Trending tickers: Glencore | Rio Tinto | Barclays | Scottish Mortgage
Global commodity trading and mining company Glencore has come down in price in the last three months.
At the start of the year, the firm was trading at around 550p but now can be bought for around 440p.
Last month, Glencore posted record profits of £27bn ($33bn) thanks to soaring commodity prices.
UBS (UBS) also upgraded its recommendation for the mining company from "neutral" to "buy", maintaining its price target at £5.60 per share.
However, the stock has underperformed by more than 10% compared with rivals Rio Tinto (RIO.L) and BHP (BHP.L), falling approximately 26% from its January high.
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"We believe the risk/reward is again attractive and concerns of further softening in thermal coal/curtailing of cobalt production are priced in," UBS said.
UBS estimated that Glencore’s free cash flow yield is around $10bn or 14% at spot.
"We remain cautious overall on the mining sector but are encouraged by recent China data which is somewhat stronger than expected," UBS said.
Rio Tinto (RIO.L)
Rio Tinto’s dividend stock is seen as currently trading at a discount and with green energy demand growing, Rio Tinto will have massive demand and solid free cash flow in the future.
The mining company will be forced forced to cut carbon emissions after the Australian government struck a breakthrough climate deal this Monday, saying it had finally ended "10 years of denial".
Under the deal, the 215 biggest polluting facilities in Australia — such as coal mines and gas plants — will have to reduce their net emissions by almost 5% each year until 2030.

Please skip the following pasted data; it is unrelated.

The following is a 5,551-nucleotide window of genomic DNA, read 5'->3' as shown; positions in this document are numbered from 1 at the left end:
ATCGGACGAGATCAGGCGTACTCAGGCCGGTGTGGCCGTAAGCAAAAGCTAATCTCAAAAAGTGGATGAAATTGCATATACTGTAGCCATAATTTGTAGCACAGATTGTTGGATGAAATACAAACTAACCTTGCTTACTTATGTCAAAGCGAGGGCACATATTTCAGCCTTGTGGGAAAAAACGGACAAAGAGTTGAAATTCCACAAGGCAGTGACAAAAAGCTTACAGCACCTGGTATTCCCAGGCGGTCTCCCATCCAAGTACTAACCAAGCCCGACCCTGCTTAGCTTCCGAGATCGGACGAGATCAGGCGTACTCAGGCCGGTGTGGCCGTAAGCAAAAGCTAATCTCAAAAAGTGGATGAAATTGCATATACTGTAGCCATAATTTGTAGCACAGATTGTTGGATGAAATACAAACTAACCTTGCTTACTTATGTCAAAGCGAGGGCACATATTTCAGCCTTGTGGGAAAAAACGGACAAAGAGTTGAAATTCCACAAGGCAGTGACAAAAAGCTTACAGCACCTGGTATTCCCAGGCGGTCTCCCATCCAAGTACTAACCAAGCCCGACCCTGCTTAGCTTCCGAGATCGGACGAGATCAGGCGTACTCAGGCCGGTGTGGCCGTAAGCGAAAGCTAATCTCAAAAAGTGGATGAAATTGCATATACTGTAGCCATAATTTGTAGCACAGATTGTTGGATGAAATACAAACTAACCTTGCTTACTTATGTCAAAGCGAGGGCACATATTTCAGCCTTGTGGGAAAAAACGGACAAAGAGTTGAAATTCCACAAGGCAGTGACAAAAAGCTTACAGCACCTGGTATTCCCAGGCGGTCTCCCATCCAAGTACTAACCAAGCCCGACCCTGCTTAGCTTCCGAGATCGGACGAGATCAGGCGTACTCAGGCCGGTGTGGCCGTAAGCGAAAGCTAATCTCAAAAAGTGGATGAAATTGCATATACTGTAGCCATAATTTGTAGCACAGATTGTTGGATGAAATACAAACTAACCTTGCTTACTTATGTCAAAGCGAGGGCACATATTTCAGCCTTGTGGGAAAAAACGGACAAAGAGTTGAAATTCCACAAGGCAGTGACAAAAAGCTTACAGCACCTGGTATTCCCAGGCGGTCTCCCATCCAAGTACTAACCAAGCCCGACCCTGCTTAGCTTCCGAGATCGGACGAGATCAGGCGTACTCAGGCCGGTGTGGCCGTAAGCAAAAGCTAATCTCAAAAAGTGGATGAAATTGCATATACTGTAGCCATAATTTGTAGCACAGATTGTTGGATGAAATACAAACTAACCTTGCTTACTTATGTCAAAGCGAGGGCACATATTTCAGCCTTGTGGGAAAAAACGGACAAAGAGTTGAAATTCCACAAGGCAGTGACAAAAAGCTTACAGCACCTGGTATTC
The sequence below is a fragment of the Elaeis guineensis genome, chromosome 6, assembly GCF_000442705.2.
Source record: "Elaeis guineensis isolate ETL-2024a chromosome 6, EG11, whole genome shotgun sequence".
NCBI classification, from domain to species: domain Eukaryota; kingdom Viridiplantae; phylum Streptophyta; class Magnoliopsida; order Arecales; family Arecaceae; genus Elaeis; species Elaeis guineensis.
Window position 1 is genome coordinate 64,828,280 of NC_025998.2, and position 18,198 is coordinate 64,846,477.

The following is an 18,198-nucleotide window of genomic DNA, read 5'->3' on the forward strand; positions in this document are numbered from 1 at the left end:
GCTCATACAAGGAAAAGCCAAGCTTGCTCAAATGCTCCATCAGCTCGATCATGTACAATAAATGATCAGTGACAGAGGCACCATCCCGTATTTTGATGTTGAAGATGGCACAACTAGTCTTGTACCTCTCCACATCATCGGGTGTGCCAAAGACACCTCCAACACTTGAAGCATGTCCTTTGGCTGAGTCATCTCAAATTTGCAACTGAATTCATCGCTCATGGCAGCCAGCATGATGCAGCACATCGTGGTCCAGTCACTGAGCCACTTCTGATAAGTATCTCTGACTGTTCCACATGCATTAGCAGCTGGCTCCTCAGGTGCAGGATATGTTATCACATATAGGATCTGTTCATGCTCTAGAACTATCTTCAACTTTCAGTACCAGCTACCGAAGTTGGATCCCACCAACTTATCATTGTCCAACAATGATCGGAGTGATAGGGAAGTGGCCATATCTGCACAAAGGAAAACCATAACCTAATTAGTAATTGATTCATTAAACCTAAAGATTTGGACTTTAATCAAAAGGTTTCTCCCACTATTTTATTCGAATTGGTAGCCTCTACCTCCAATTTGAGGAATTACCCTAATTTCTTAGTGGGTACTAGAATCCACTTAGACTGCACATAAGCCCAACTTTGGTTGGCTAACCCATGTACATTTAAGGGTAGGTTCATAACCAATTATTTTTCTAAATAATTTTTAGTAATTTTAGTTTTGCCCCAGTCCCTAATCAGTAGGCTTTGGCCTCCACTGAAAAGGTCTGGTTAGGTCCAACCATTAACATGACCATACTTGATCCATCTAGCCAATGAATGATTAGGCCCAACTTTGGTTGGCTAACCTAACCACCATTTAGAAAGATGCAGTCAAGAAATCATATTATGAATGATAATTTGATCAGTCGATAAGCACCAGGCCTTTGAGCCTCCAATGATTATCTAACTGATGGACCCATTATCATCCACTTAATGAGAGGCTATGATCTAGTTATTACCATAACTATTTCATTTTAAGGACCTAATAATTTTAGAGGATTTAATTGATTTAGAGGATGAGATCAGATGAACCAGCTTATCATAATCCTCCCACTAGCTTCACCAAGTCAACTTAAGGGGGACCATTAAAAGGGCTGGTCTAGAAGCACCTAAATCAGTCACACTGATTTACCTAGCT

Goldman Sachs (GS) had a buy rating on the stock on Monday, and believes the company has a compelling relative valuation as compared to its peers.
Rio stock pays investors a current yield of more than 7% and investors are banking on China’s full reopening to drive demand for core metals, particularly lithium mining.
It took a beating during the banking turmoil sparked by the collapse of Silicon Valley Bank and Credit Suisse (CS), but Barclays’ shares are making a comeback as calm returns to markets.
Some traders were tempted to buy in the dip, as the share price fall made it look cheap — something rare across banking stocks — amid a banking crisis.
Investors are still fearful of catching a knife instead of buying in the dip as Barclays was one of the few UK banks to embrace global commercial banking since the 2008 global financial crisis, leaving its shares most exposed to issues in the US banking sector.
For now, Barclays remains in recovery mode.
Scottish Mortgage Investment Trust (SMT.L)
The investment trust’s stock has halved in value since 2021 amid concerns over board governance and exposure to risky private companies.
The £13.2bn trust has been reported to the UK financial watchdog by departed non-executive director Amar Bhidé, including a paper trail of evidence.
Its holdings in private companies allowed customers to take advantage of growth opportunities not otherwise readily available to retail investors.
It invested in Chinese ecommerce firm Alibaba (BABA) before it went public as well as spacecraft manufacturer SpaceX and Swedish battery maker Northvolt.
Investors have started to question the trust's managers capacity to monitor its controversial stakes in private unquoted companies. Last year, these accounted for more than 30% of the portfolio.
Bhidé hoped the Competition and Markets Authority (CMA) "looks into the concerns carefully" and said that he provided the regulator with "evidentiary back up", a paper trail and "will be speaking to them shortly".
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Scottish Mortgage has been the best performer in the global trust sector over the past decade — up 334% over ten years.
But its share price has fallen by 58% since its high of 1528p in November 2021 and now stands at a 19% discount to the net value of the trust's assets.
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